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Criminal vs. Student Conduct Process

The Elon student conduct system differs from the criminal system in philosophy, procedure and outcome. The student conduct system is founded upon the values described in our Honor Code: honesty, integrity, responsibility and respect. Students may be referred through the Elon student conduct system if they fail to uphold the honor code by violating a university policy. The following is a comparison of some key aspects of the legal system and the Elon student conduct system.

 

Student Conduct System

Legal/Criminal System

Foundation Founded upon the values of the Elon honor code and university policies.  Founded upon federal, state and local laws. 
     
Level of evidence Level of evidence necessary for a finding of "responsible" is a "preponderance of evidence" - a showing that it is more likely than not that a violation occurred.  Level of evidence necessary for a finding of "guilty" is "beyond a reasonable doubt."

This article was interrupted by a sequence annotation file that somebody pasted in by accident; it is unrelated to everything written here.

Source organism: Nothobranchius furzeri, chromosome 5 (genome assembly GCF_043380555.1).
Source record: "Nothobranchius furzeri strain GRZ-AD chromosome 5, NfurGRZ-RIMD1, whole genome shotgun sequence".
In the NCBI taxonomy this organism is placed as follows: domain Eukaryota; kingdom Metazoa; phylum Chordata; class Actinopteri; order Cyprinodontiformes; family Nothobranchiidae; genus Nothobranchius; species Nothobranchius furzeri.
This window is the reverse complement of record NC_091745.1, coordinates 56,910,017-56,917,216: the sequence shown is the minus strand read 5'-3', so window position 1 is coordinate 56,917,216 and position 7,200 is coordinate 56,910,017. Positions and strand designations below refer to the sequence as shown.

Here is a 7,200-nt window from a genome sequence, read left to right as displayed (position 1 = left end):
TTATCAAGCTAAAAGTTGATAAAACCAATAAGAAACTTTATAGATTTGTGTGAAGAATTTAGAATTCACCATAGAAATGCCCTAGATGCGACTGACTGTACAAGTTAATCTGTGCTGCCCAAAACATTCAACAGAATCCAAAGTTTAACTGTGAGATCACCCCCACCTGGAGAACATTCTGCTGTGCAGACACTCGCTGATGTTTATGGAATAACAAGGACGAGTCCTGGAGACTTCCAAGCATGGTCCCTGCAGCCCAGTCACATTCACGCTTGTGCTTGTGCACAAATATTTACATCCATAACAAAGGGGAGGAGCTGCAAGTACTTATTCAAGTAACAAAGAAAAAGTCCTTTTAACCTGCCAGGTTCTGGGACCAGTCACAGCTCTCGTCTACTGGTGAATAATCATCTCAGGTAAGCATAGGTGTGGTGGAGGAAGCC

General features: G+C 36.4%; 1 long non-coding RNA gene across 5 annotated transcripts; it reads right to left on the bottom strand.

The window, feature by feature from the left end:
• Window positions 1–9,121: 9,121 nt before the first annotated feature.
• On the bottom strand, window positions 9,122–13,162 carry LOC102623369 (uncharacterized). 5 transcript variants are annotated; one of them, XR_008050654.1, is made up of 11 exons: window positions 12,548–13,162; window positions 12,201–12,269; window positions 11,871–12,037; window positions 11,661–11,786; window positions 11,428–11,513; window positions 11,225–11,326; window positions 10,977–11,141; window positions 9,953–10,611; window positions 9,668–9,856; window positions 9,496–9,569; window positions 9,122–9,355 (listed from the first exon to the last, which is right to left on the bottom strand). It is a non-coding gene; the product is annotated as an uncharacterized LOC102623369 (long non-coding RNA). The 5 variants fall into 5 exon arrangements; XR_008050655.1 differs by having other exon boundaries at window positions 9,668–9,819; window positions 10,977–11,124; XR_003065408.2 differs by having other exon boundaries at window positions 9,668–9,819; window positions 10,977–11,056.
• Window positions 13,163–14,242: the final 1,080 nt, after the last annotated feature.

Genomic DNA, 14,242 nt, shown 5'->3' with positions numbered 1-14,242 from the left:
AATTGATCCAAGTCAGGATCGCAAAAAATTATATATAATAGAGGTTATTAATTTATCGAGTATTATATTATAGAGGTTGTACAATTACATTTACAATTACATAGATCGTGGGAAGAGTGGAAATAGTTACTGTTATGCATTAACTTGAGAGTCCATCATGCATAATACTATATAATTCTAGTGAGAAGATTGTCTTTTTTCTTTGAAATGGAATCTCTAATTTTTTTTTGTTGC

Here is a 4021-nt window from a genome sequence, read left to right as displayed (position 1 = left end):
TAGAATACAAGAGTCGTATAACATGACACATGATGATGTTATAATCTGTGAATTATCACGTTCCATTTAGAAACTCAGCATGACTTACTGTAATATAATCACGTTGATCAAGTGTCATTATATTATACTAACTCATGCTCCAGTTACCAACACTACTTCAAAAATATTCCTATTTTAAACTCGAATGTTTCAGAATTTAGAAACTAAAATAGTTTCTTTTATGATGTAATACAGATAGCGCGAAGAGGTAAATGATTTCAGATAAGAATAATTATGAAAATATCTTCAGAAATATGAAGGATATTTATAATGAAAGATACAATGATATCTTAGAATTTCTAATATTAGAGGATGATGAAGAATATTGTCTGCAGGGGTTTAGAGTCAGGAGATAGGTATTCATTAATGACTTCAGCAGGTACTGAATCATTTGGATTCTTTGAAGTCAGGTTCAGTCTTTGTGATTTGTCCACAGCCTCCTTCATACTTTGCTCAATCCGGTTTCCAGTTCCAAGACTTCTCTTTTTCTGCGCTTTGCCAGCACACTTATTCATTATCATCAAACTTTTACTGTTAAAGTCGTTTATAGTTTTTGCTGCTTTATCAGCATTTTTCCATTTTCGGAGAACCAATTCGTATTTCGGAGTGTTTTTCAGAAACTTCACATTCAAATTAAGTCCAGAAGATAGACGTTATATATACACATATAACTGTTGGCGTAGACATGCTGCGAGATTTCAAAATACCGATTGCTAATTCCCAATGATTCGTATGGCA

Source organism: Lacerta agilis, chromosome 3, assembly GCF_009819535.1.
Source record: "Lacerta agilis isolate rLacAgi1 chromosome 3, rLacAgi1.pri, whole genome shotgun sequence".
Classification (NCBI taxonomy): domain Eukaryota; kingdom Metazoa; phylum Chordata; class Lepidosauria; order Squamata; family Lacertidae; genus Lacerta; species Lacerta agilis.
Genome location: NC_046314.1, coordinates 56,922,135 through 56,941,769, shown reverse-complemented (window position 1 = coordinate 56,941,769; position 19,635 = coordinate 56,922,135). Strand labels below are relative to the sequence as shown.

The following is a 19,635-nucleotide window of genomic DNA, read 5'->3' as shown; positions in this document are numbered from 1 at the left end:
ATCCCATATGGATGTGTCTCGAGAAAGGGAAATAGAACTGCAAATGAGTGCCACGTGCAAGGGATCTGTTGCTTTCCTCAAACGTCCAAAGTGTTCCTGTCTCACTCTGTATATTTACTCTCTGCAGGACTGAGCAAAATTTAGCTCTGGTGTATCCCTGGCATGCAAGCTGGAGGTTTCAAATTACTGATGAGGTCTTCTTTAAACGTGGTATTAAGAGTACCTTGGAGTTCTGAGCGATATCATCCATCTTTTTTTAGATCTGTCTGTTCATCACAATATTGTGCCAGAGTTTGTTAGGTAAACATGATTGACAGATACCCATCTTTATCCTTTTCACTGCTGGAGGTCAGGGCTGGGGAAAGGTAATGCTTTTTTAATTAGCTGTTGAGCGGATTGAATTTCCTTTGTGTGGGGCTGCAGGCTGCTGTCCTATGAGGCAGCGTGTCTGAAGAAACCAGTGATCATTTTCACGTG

Types of evidence permissible All evidence may be presented, including anonymous reports, hearsay, photographic evidence, etc. The credability and accuracy of the evidence will be considered as part of the decision-making process.  Strict rules of evidence apply. Evidence must be gathered, held and presented according to strict legal guidelines. 
     
Retention of records Maintained until graduation or, in more serious situations (when suspension or permanent separation occurs), for five years from the incident date.  Records may be maintained in perpetuity. 
     
Release of records Records are private and may be released only as outlined in the Family Education Records Privacy Act (FERPA).  Records are public and may be viewed by anyone. 
     
Hearings Private hearings. Trained university hearing officers will conduct the meetings in a manner that is respectful to all involved. Advisors are present for support but are not actively involved in the process.  Family members and attorneys may not typically be present during these meetings or the hearing.  (In cases involving sexual misconduct, students may have an advisor of their choice.) Usually public hearings. Attorneys may actively participate in questioning, cross-examination, etc.